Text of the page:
The Bristle Cone Pine and Foxtail Pine are cousins which can only found in the western United States and are the oldest living trees in the world with the Great Basin Bristle Cone Pine (Pinus longaeva) being the oldest of the three species. These ancients, the Great Basin Bristle Cones, have a range that includes parts of California, Nevada, and Utah high in dry mountain ranges. These trees are amazing as they need very little water, survive bitterly cold winters, and can stand up to continual high winds with some gusts at the highest elevations exceeding one hundred miles per hour. Their make-up is unique versus other pines or trees usually found in mountainous areas. Instead of the root system going straight down, they are meandering a bit to locate water and nourishment. The Great Basin Bristle Cones have a root system that is near the surface of the ground but extends for 50 feet in all directions thus being able to pick up any moisture and nutrients while at the same time holding the tree fast to the ground. With this sort of trunk and root system, the Great Basin Bristle Cone Pines can survive in extremely dry and windy conditions. The trees in the White Mountains have lived for thousands of years in a limestone soil at over 10,000 feet in elevation.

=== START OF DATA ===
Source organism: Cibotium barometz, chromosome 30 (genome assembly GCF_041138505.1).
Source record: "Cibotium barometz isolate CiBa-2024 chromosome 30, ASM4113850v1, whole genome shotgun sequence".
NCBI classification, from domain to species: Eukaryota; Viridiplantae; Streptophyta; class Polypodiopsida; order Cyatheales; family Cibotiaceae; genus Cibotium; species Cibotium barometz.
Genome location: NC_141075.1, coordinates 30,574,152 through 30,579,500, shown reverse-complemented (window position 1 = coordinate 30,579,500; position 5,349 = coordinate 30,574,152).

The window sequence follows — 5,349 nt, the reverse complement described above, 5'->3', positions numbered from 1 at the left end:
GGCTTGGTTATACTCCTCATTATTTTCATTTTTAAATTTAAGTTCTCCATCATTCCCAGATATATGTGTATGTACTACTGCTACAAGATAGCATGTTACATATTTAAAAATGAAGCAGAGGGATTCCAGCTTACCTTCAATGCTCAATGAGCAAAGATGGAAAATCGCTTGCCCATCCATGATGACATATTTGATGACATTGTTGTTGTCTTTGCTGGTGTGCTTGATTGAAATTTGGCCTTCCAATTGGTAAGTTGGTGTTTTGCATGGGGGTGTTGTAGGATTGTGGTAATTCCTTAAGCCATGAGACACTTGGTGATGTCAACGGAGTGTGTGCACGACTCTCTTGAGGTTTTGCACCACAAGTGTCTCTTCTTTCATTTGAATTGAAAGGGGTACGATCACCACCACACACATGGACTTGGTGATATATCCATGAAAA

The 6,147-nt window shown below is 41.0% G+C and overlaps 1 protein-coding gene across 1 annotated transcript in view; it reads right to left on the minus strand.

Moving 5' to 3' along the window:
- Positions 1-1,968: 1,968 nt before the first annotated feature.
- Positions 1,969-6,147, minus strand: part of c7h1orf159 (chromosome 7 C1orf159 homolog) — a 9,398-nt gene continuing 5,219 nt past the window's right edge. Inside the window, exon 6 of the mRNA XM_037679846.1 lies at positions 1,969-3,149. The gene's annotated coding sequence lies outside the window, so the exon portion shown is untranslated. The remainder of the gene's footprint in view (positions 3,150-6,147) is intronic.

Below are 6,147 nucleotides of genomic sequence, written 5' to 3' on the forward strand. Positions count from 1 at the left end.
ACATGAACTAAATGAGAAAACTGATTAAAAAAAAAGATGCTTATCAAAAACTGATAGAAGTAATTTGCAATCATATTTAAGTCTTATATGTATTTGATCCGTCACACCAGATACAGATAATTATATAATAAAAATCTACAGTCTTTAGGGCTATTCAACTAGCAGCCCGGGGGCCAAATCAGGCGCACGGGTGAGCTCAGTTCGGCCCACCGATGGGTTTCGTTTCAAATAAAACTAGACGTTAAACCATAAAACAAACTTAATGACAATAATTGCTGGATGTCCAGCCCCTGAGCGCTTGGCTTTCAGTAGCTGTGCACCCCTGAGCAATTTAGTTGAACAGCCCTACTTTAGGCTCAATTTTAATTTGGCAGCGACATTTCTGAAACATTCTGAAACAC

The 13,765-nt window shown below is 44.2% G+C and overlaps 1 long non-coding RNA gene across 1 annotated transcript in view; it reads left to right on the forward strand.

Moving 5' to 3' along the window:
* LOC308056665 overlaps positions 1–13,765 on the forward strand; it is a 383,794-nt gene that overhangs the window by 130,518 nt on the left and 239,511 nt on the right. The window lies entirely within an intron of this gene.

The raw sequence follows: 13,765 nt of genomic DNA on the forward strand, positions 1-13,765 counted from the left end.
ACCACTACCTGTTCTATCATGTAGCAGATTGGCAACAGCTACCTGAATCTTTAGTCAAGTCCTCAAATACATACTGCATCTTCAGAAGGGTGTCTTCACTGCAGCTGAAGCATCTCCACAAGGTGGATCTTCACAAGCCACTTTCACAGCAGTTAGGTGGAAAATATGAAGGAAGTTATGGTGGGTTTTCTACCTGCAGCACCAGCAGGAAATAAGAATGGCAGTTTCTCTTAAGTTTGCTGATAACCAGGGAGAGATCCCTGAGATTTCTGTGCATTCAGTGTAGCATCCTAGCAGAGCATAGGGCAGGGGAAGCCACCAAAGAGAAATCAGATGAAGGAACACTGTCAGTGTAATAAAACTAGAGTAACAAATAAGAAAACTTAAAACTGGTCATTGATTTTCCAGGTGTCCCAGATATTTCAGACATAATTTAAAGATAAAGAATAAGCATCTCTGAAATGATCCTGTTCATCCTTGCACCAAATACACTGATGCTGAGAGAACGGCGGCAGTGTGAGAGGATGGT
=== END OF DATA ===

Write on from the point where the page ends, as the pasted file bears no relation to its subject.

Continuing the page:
These trees are the epitome of survivors!
As we hiked through the Shulman Grove, we were awed at the sight of so many of these marvelously twisted trees and honored to be among living things that were so old. These trees in California which we were studying, were around when Stonehenge was built, were ancient at the time of the great Pyramids in Giza, and were old at the time of Jesus Christ's birth. It was truly a humbling experience.
Of course, due to human nature the visitor to this grove of the ancients will never be able to pick out the oldest of the trees, Methuselah, because it is a well-guarded secret with the Rangers who work there. When asked they will only smile and tell you that they are not allowed to give out the location of the oldest living tree in the world in fear people will take souvenirs or otherwise 'kill' the tree. We were saddened but not surprised by this news.